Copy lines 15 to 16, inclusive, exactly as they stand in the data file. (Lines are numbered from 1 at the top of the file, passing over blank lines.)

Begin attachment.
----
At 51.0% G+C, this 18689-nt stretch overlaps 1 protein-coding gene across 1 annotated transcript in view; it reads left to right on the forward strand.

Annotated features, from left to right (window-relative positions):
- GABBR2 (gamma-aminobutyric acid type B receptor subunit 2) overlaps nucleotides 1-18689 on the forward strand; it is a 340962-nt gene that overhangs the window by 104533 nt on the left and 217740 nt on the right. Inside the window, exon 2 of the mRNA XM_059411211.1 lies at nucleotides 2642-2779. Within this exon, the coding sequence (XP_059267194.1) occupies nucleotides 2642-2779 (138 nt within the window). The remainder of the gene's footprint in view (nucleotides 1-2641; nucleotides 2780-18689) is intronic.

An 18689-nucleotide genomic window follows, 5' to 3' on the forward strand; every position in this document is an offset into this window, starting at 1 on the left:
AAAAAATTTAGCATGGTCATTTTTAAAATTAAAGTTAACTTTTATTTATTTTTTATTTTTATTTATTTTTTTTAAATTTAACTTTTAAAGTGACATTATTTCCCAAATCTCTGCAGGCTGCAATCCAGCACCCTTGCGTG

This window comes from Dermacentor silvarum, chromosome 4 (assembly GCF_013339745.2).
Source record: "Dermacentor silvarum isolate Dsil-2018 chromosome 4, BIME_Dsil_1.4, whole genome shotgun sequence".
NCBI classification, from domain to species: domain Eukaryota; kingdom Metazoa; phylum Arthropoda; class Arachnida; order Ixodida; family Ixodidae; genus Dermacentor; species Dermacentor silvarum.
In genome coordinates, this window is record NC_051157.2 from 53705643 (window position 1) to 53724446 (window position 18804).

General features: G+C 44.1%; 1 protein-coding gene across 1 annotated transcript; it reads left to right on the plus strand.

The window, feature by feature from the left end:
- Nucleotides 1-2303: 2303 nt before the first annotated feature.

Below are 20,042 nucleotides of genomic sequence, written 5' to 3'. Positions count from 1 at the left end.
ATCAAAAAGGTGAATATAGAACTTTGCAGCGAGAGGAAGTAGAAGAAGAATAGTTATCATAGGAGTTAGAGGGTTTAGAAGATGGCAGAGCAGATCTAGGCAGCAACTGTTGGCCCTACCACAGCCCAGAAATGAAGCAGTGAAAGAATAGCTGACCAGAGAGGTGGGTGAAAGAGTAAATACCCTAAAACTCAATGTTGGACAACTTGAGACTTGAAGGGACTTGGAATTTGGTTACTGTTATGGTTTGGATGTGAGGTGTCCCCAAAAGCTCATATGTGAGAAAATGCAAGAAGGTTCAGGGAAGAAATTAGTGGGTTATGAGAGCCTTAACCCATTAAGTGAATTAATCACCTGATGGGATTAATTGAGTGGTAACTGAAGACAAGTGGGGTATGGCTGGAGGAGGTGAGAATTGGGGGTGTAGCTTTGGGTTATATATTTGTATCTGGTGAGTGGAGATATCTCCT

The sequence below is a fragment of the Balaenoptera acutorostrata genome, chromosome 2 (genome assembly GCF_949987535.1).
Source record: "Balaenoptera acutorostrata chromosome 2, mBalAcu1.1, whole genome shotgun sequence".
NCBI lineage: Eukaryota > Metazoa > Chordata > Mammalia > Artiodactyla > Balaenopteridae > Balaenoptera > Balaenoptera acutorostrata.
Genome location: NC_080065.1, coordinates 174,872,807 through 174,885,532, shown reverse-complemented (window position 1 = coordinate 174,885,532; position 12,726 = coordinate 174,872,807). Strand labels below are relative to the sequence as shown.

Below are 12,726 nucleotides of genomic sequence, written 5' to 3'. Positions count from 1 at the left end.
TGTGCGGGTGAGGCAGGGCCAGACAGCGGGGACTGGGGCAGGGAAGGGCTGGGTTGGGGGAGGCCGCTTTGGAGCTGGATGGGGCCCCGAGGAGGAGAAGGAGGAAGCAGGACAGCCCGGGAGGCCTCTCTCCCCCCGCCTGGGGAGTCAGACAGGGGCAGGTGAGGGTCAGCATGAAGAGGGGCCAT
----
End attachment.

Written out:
The sequence below is a fragment of the Balaenoptera acutorostrata genome, chromosome 2 (genome assembly GCF_949987535.1).
Source record: "Balaenoptera acutorostrata chromosome 2, mBalAcu1.1, whole genome shotgun sequence".